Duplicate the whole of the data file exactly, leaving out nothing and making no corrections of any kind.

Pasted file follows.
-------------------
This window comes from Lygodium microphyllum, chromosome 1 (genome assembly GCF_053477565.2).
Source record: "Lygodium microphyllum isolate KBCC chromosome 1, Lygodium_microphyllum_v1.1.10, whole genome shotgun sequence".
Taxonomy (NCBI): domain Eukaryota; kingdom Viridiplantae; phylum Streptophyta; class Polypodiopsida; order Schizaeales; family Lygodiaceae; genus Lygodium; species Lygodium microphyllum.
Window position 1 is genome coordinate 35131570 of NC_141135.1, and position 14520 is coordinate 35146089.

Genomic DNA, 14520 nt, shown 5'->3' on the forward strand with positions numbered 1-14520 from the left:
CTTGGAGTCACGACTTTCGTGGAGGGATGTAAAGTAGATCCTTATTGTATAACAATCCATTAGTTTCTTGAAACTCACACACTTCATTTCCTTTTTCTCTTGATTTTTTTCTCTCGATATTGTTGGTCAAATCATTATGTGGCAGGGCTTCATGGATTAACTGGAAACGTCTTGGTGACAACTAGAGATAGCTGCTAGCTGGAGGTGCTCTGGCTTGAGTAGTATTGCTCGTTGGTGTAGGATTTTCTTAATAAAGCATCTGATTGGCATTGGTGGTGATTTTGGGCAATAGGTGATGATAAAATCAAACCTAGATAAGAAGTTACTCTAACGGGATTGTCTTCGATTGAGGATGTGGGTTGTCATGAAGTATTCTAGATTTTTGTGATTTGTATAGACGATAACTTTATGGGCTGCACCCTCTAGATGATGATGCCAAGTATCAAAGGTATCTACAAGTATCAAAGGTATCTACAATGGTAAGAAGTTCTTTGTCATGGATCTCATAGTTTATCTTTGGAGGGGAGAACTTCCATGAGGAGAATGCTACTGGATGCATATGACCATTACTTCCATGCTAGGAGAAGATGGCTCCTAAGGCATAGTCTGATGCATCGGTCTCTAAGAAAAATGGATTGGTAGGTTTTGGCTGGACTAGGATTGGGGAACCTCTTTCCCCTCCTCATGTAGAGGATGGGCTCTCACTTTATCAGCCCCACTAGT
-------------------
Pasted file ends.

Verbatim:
This window comes from Lygodium microphyllum, chromosome 1 (genome assembly GCF_053477565.2).
Source record: "Lygodium microphyllum isolate KBCC chromosome 1, Lygodium_microphyllum_v1.1.10, whole genome shotgun sequence".
Taxonomy (NCBI): domain Eukaryota; kingdom Viridiplantae; phylum Streptophyta; class Polypodiopsida; order Schizaeales; family Lygodiaceae; genus Lygodium; species Lygodium microphyllum.
Window position 1 is genome coordinate 35131570 of NC_141135.1, and position 14520 is coordinate 35146089.

Genomic DNA, 14520 nt, shown 5'->3' on the forward strand with positions numbered 1-14520 from the left:
CTTGGAGTCACGACTTTCGTGGAGGGATGTAAAGTAGATCCTTATTGTATAACAATCCATTAGTTTCTTGAAACTCACACACTTCATTTCCTTTTTCTCTTGATTTTTTTCTCTCGATATTGTTGGTCAAATCATTATGTGGCAGGGCTTCATGGATTAACTGGAAACGTCTTGGTGACAACTAGAGATAGCTGCTAGCTGGAGGTGCTCTGGCTTGAGTAGTATTGCTCGTTGGTGTAGGATTTTCTTAATAAAGCATCTGATTGGCATTGGTGGTGATTTTGGGCAATAGGTGATGATAAAATCAAACCTAGATAAGAAGTTACTCTAACGGGATTGTCTTCGATTGAGGATGTGGGTTGTCATGAAGTATTCTAGATTTTTGTGATTTGTATAGACGATAACTTTATGGGCTGCACCCTCTAGATGATGATGCCAAGTATCAAAGGTATCTACAAGTATCAAAGGTATCTACAATGGTAAGAAGTTCTTTGTCATGGATCTCATAGTTTATCTTTGGAGGGGAGAACTTCCATGAGGAGAATGCTACTGGATGCATATGACCATTACTTCCATGCTAGGAGAAGATGGCTCCTAAGGCATAGTCTGATGCATCGGTCTCTAAGAAAAATGGATTGGTAGGTTTTGGCTGGACTAGGATTGGGGAACCTCTTTCCCCTCCTCATGTAGAGGATGGGCTCTCACTTTATCAGCCCCACTAGT